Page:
Free Lecture on Saving the Tudor Warship Mary Rose on Saturday, October 25 from 1-2PM

A section of a very old wooden boat being held up with stanchions.
The Mary Rose


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News Release Date: September 29, 2014

Contact: Morgan Smith, 415-561-7049

San Francisco, CA – Join San Francisco Maritime National Historical Park for the free, public lecture “Saving the Mary Rose: Synchrotrons and the Preservation of a Tudor Warship” on Saturday, October 25 from 1 to 2 p.m. at the Aquatic Park Bathhouse, 900 Beach Street. Special guest speaker Dr. Ritimukta Sarangi, a staff scientist at the Stanford Linear Accelerator Center (SLAC), will present the compelling story of preserving the Mary Rose through archeology, chemistry, and physics.

Launched in 1511, the Tudor warship Mary Rose sailed in the service of King Henry VIII for more than 30 years, fighting in three wars. The ship sank in 1545 while leading an attack on the French fleet during the Third French War. More than 400 years later, in 1985, the rediscovered Mary Rose was raised from the water to be preserved. In 2002, the ship began rapidly deteriorating, and scientists conducted chemistry studies using X-rays from SLAC's Stanford Synchrotron Radiation Lightsource (SSRL) to diagnose the problem and suggest solutions to save this precious artifact.

The event, sponsored in partnership with the San Francisco Maritime National Park Association and South Bay Model Shipwrights, also features a ship model viewing from 11 a.m. to 4 p.m. Visitors can participate in a meet-and-greet with Bay Area Ship Model Club members from South Bay, Hyde Street Pier, and Redwood Empire model shipwrights organizations. Light refreshments will be provided.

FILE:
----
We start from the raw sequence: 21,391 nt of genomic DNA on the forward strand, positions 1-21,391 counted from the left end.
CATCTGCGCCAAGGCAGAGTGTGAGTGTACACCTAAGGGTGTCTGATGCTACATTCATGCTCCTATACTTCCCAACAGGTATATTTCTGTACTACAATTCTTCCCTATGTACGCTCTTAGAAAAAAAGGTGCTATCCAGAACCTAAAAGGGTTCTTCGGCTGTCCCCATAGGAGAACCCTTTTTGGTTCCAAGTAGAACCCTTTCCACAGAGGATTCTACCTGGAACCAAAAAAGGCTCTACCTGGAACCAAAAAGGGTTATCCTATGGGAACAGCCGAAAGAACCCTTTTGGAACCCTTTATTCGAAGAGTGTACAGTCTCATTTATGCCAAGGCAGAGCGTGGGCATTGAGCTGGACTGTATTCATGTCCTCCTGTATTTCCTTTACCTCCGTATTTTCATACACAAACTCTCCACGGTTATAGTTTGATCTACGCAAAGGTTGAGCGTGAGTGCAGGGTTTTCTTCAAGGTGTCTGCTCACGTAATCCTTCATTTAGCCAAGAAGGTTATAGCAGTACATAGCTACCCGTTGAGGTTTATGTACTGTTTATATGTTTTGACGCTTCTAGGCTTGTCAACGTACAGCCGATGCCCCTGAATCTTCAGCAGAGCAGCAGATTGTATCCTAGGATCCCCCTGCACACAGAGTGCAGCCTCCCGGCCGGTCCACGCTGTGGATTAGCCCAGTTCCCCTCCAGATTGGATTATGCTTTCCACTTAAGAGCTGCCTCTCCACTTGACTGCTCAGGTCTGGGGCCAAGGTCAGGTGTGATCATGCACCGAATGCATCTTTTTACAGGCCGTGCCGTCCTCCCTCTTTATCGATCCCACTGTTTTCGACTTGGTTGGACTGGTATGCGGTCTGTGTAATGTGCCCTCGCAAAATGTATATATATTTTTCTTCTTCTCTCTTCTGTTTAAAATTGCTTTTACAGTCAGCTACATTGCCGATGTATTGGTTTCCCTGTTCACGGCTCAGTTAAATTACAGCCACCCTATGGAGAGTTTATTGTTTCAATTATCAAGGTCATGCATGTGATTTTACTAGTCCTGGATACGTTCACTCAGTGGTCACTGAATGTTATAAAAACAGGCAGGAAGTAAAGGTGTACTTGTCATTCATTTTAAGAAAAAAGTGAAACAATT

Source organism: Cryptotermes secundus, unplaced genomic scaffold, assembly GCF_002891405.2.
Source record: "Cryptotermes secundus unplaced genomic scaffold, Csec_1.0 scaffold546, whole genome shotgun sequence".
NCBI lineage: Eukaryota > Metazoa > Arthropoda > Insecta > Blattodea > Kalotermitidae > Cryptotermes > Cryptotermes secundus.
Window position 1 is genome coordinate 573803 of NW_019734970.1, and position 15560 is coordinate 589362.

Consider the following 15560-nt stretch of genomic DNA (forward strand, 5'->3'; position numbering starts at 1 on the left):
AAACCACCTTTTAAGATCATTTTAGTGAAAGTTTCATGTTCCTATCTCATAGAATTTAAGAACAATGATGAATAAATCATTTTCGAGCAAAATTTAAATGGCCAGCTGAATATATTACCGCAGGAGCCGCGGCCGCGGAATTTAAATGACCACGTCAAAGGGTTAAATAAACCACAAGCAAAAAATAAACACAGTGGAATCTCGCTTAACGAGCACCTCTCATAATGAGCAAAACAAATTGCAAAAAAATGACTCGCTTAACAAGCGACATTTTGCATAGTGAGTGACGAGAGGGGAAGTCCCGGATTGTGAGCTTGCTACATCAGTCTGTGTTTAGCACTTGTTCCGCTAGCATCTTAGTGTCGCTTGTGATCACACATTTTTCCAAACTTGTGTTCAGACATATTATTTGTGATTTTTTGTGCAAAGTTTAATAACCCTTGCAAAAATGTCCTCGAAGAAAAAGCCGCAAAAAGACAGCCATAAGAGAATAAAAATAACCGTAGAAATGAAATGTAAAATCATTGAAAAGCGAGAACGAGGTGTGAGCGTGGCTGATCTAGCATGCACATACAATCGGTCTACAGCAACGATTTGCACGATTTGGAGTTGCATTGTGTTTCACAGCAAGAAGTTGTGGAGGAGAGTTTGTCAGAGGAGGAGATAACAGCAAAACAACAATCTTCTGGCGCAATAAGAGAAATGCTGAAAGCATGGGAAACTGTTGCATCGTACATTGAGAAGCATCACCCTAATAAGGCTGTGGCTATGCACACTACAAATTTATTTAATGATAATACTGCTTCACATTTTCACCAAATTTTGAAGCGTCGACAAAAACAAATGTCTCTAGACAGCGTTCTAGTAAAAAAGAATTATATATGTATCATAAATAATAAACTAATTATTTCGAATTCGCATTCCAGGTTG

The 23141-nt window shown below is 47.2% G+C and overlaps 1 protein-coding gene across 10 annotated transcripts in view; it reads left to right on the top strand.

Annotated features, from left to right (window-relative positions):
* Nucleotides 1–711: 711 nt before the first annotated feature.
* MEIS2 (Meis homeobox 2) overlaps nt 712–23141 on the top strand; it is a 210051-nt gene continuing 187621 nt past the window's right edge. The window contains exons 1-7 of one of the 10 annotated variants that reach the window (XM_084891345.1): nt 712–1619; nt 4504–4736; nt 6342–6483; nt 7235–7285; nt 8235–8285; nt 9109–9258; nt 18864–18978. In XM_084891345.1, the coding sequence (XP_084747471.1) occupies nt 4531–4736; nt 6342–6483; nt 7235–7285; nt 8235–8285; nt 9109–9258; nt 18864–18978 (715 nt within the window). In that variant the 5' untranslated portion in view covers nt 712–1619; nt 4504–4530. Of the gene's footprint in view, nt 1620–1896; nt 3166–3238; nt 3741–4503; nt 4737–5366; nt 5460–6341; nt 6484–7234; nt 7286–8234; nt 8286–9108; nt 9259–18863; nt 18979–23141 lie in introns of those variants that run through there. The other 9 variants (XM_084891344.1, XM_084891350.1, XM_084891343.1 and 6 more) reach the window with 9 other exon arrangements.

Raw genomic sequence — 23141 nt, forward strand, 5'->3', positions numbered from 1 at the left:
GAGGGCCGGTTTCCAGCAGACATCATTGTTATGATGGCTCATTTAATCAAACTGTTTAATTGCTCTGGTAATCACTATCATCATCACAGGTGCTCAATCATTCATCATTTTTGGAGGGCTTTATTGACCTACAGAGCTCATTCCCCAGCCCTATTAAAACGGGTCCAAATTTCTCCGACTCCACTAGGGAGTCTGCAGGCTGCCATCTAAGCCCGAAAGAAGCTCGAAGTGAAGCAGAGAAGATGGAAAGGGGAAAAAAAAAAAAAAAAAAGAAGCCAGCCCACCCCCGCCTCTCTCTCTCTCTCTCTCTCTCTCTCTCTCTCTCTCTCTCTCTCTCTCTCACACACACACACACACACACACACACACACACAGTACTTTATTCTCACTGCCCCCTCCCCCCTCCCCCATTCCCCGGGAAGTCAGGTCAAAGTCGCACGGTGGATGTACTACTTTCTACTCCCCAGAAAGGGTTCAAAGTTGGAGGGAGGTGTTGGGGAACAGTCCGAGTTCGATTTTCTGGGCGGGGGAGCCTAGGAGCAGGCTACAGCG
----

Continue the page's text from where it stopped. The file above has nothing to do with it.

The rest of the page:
Dr. Sarangi works in the Structural Molecular Biology group at SSRL, a subdivision of the Stanford Linear Accelerator Center. She has an undergraduate degree in chemistry from St. Xavier College in Kolkata, India; an MS in Chemistry from IIT Kanpur in India; and a PhD in chemistry from Stanford University. Her expertise is in hard X-ray spectroscopy, and her research focuses on understanding the geometric and electronic structure of metal sites in proteins. 

San Francisco Maritime National Historical Park includes a fleet of National Historic Landmark vessels at Hyde Street Pier, a Small Boat Shop, Maritime Museum, Visitor Center and Maritime Research Center. The park offers regular programs and sailing tours aboard the 1891 scow schooner Alma. For more information, call 415-447-5000 or visit and 


### 09/24/14

Last updated: March 1, 2015

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